Copies of this A2 guide to the publically accessible areas of wildlife rich countryside along the Langdon ridge are available from the Essex Wildlife Trust Visitors Centre in Dunton, One Tree Hill Information Centre and at BNHS indoor meetings. It can also be obtained as a PDF document by clicking on the following links:
This publication is supported by the generosity of the Veolia North Thames Trust.
For more information Langdon Living Landscape pleasr click here
Langdon Living Landscape Hedge Project nears completion
In November 2013 a small group of volunteers started to work on laying a hedge along a bridleway in the Lee Chapel area of the EWT Langdon Nature Reserve. The bridleway was created by Basildon Development Corporation when it had responsibility for managing the area in the late 1970’s and early 1980's and runs between the east end of Lee Chapel lane and Staneway. A selection of native trees were planted along a 200 yard section of the bridleway, these were intended to replace the hedgerow that originally bordered the east boundary of Home Field. However they had never been managed and had grown into an avenue of tall trees that were fiercely competing for light and nutrients. The most dominant species being hawthorn and oak with some ash and field maple, all of which are suitable species to lay by the traditional method of partly cutting through the trunk whilst leaving a section of bark intact to keep the trunk alive.
The first work party was held on Saturday 2nd November 2013 and took the form of a training day led by a professional hedge layer called Jim Wallden. The trainees were given instruction on laying pleachers (part cut tree trunks), staking and binding the hedge with hazel whips known as ‘featherings’ or ‘heatherings’. Subsequently since the training day a number of volunteers from that group have continued to lay the hedge and have worked tirelessly through rain, sleet and gale-force winds but happily there have been many days when they have enjoyed glorious sunshine. The first half of the hedge was completed in early 2014 and the second half was completed on 1st March this year (2015).
This particular bridleway is very popular with ramblers, dog walkers, runners, joggers, horse riders and cyclists and it has been very heartening to receive so many positive comments from them on the way that the work has been progressing.
During the summer we will be monitoring the regeneration of the hedge and recording the wildlife it attracts. On Saturday 12th September 10.00am we will be holding an outdoor meeting to look at the plants and invertebrates that inhabit the length of the hedge. In addition to this we will be arranging some ‘mothing’ sessions at the site; details will be released via this website.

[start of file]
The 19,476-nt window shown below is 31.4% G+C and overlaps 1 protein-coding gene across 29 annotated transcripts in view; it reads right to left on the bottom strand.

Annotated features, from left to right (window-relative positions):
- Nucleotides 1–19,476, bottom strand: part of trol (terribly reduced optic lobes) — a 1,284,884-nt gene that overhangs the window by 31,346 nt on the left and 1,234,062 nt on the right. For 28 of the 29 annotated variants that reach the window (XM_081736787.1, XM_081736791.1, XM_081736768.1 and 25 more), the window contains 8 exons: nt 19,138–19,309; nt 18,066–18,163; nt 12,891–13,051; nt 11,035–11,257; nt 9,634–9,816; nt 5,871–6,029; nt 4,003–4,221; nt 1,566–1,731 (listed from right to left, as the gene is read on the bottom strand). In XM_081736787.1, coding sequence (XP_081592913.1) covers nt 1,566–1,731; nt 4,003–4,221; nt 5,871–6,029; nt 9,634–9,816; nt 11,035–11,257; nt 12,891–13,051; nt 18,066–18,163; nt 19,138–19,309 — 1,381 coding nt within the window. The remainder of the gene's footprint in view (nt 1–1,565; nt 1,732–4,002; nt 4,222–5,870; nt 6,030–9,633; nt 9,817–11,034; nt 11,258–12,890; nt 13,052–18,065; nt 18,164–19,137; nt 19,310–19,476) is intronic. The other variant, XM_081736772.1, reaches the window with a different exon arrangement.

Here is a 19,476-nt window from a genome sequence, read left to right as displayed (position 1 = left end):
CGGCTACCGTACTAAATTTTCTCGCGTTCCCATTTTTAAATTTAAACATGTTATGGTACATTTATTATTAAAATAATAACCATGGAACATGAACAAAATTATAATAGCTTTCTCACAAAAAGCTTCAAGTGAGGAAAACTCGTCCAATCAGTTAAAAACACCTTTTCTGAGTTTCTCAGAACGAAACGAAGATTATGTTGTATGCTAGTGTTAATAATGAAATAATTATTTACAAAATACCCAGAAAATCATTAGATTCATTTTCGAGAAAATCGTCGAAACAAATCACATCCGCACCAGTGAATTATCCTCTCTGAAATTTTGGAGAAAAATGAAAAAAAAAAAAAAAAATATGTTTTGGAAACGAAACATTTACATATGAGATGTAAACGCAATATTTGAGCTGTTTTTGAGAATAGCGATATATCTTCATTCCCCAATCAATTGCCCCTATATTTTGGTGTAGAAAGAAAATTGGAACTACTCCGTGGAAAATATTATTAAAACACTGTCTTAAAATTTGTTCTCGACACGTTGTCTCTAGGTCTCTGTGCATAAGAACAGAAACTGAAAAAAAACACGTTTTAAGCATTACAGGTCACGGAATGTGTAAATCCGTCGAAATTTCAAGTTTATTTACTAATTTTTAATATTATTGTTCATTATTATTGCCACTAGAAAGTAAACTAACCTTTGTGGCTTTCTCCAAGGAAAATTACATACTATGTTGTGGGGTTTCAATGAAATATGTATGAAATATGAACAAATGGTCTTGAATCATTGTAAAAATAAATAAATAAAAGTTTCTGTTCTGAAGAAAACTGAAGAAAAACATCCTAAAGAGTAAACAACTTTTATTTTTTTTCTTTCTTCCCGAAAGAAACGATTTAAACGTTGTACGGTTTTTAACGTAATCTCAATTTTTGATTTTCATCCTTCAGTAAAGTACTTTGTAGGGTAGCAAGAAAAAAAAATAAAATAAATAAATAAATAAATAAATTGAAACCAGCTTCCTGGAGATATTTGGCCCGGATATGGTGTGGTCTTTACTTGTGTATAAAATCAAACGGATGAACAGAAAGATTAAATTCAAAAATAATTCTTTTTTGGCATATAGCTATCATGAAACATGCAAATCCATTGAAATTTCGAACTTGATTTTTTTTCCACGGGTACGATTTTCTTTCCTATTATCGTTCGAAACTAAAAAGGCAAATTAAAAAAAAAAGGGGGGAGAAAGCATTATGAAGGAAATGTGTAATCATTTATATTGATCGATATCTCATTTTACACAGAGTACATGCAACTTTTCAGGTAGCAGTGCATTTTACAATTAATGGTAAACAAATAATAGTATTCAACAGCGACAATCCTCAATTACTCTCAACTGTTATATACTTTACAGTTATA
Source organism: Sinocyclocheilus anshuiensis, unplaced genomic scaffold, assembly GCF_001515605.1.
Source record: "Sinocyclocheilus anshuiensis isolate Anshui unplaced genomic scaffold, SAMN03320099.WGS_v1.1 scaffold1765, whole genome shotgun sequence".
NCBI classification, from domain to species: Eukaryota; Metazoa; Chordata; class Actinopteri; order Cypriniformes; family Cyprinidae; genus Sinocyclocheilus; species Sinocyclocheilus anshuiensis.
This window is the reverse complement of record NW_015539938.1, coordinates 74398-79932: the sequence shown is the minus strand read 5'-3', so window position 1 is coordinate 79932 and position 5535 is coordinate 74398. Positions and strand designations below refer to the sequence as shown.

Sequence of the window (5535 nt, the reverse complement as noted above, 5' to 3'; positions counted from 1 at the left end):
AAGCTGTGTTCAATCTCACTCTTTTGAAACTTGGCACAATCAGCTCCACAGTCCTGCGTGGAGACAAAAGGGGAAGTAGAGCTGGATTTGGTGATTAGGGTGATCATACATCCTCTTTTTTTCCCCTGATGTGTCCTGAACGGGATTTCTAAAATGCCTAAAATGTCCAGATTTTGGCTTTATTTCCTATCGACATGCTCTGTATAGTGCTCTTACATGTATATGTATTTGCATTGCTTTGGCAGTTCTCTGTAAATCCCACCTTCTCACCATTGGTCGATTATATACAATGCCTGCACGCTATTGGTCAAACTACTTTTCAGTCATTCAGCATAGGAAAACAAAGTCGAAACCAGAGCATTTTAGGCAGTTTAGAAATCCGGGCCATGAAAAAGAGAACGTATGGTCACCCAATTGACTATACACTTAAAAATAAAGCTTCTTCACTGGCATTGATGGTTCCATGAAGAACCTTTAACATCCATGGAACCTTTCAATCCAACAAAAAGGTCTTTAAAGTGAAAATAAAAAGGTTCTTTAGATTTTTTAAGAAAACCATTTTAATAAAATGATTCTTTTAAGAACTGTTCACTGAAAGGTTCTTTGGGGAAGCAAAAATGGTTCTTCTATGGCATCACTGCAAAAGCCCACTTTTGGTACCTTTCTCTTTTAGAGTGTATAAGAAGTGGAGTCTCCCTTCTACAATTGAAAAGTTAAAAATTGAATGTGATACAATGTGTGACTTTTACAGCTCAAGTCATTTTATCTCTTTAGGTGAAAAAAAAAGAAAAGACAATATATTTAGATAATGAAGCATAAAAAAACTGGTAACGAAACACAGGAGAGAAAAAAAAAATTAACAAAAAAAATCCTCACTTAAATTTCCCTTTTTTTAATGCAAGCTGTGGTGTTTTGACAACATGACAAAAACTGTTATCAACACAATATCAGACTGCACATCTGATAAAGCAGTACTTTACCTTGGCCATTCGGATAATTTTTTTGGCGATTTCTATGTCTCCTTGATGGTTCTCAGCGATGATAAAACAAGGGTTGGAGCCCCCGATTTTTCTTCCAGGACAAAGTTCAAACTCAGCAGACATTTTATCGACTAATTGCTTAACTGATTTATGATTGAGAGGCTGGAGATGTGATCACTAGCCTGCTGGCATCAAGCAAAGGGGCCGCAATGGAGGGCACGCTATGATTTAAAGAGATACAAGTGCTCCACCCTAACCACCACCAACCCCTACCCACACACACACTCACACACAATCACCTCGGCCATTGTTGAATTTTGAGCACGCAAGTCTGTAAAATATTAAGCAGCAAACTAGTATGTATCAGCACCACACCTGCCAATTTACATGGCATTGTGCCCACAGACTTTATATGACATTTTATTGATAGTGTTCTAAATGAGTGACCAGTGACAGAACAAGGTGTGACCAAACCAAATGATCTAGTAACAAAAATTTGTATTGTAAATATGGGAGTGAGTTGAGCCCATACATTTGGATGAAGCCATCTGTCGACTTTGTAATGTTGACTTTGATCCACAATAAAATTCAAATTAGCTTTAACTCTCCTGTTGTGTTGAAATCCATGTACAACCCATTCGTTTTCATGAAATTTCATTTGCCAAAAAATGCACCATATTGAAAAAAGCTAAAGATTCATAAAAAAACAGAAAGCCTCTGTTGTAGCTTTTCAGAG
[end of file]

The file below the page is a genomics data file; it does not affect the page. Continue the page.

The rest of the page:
The bridleway hedge - looking north-west across Home Field with Marks Hill in the distance
When he came to Dry Street to conduct a one-day training course on bumblebees and dragonflies on 2nd August 2014, Professor Ted Benton suggested that this species might well be present in the area.
On that occasion the Willow Emerald was not discovered – although some other scarce and recent immigrant species were encountered. However, remembering Ted’s suggestion, Colin Humphrey kept a look-out for it, and on 9th August took this photograph at the Lee Chapel Lane fishing lake, confirming the insect’s presence in our area. The identification was confirmed by Ted.
Among the species encountered on 2nd August were Red-eyed Damselfly (Erythromma najas) and the Small Red-eyed Damselfly (Erythromma viridulum). The latter is another very recent colonist in England, spreading rapidly since the first specimens were discovered in 1999.
Clouded Yellows migrate into Britain in varying numbers each year. On the whole, these butterflies have difficulty surviving our winters, although in some sheltered spots on the south coast it is clear that established colonies can keep going from year to year.
It was a surprise, nevertheless, for Peter Furze when he encountered an apparently freshly-emerged female on the One Tree Hill Country Park on 30th April this year. To have such a butterfly in the same photo as a Green-veined Orchid is an unusual association. There had been Clouded Yellows in the meadows concerned in summer 2013, and the guess was that this insect had survived the mild winter as a chrysalis.
As the summer has worn on, several Clouded Yellows have been spotted around south Essex, including on the Willow Park section of the Langdon Nature Reserve. However, Karl Price managed to photograph the somewhat rarer helice pale colour form of a female at Willow Park on 5th August. This is the first time that this unusual form of the butterfly has been encountered hereabouts.
Clouded Yellow near One Tree Hill, with a Green-veined orchid, 30th April 2014.
Photo: Rod Cole.
Helice form of Clouded Yellow, Willow Park 5th August 2014. Photo: Karl Price.
For more information on British butterflies visit the Butterfly Conservation website by clicking here.
LIving Landscape Awards
Dr Rodney Cole receives an award on behalf of the Langdon Living Landscape from the wildlife television presenter and cameraman Simon King at the Essex Wildlife Trust AGM in June.
For more information on Langdon Living Landscape click here.